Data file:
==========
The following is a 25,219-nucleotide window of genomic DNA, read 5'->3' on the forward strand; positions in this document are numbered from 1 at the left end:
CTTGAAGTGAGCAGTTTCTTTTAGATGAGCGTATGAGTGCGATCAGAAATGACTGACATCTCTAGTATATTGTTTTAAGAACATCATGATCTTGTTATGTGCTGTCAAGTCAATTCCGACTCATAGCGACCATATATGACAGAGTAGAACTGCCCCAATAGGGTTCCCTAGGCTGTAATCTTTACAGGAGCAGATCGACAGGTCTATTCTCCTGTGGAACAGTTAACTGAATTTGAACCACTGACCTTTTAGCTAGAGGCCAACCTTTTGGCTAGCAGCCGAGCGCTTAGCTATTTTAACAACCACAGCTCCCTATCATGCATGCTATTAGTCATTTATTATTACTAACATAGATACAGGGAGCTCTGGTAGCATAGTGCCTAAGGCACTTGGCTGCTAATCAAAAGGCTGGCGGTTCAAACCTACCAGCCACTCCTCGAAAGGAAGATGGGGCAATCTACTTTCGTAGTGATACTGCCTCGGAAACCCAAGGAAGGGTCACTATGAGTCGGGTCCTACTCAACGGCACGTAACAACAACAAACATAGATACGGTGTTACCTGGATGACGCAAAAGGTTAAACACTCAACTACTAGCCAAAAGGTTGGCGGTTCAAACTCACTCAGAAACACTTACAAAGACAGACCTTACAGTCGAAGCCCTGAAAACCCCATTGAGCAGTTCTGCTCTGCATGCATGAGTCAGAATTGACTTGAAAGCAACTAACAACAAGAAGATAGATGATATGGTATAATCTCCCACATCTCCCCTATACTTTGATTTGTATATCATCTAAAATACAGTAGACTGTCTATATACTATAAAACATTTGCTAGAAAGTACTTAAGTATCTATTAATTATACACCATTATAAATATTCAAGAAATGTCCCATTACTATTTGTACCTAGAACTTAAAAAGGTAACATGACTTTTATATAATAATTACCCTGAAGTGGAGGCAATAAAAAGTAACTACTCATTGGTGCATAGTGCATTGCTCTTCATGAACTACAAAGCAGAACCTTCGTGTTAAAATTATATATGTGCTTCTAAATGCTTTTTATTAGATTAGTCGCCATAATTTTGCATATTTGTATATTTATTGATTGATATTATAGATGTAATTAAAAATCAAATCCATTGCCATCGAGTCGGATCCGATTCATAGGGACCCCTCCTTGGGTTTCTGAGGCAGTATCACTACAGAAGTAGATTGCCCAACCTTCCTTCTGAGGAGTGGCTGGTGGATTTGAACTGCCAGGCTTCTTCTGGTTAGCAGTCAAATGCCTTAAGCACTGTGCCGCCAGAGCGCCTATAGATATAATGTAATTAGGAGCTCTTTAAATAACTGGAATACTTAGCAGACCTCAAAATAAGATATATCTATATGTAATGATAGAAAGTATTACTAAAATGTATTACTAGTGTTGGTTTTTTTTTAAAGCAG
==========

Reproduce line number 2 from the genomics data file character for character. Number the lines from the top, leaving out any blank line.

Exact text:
CTTGAAGTGAGCAGTTTCTTTTAGATGAGCGTATGAGTGCGATCAGAAATGACTGACATCTCTAGTATATTGTTTTAAGAACATCATGATCTTGTTATGTGCTGTCAAGTCAATTCCGACTCATAGCGACCATATATGACAGAGTAGAACTGCCCCAATAGGGTTCCCTAGGCTGTAATCTTTACAGGAGCAGATCGACAGGTCTATTCTCCTGTGGAACAGTTAACTGAATTTGAACCACTGACCTTTTAGCTAGAGGCCAACCTTTTGGCTAGCAGCCGAGCGCTTAGCTATTTTAACAACCACAGCTCCCTATCATGCATGCTATTAGTCATTTATTATTACTAACATAGATACAGGGAGCTCTGGTAGCATAGTGCCTAAGGCACTTGGCTGCTAATCAAAAGGCTGGCGGTTCAAACCTACCAGCCACTCCTCGAAAGGAAGATGGGGCAATCTACTTTCGTAGTGATACTGCCTCGGAAACCCAAGGAAGGGTCACTATGAGTCGGGTCCTACTCAACGGCACGTAACAACAACAAACATAGATACGGTGTTACCTGGATGACGCAAAAGGTTAAACACTCAACTACTAGCCAAAAGGTTGGCGGTTCAAACTCACTCAGAAACACTTACAAAGACAGACCTTACAGTCGAAGCCCTGAAAACCCCATTGAGCAGTTCTGCTCTGCATGCATGAGTCAGAATTGACTTGAAAGCAACTAACAACAAGAAGATAGATGATATGGTATAATCTCCCACATCTCCCCTATACTTTGATTTGTATATCATCTAAAATACAGTAGACTGTCTATATACTATAAAACATTTGCTAGAAAGTACTTAAGTATCTATTAATTATACACCATTATAAATATTCAAGAAATGTCCCATTACTATTTGTACCTAGAACTTAAAAAGGTAACATGACTTTTATATAATAATTACCCTGAAGTGGAGGCAATAAAAAGTAACTACTCATTGGTGCATAGTGCATTGCTCTTCATGAACTACAAAGCAGAACCTTCGTGTTAAAATTATATATGTGCTTCTAAATGCTTTTTATTAGATTAGTCGCCATAATTTTGCATATTTGTATATTTATTGATTGATATTATAGATGTAATTAAAAATCAAATCCATTGCCATCGAGTCGGATCCGATTCATAGGGACCCCTCCTTGGGTTTCTGAGGCAGTATCACTACAGAAGTAGATTGCCCAACCTTCCTTCTGAGGAGTGGCTGGTGGATTTGAACTGCCAGGCTTCTTCTGGTTAGCAGTCAAATGCCTTAAGCACTGTGCCGCCAGAGCGCCTATAGATATAATGTAATTAGGAGCTCTTTAAATAACTGGAATACTTAGCAGACCTCAAAATAAGATATATCTATATGTAATGATAGAAAGTATTACTAAAATGTATTACTAGTGTTGGTTTTTTTTTAAAGCAG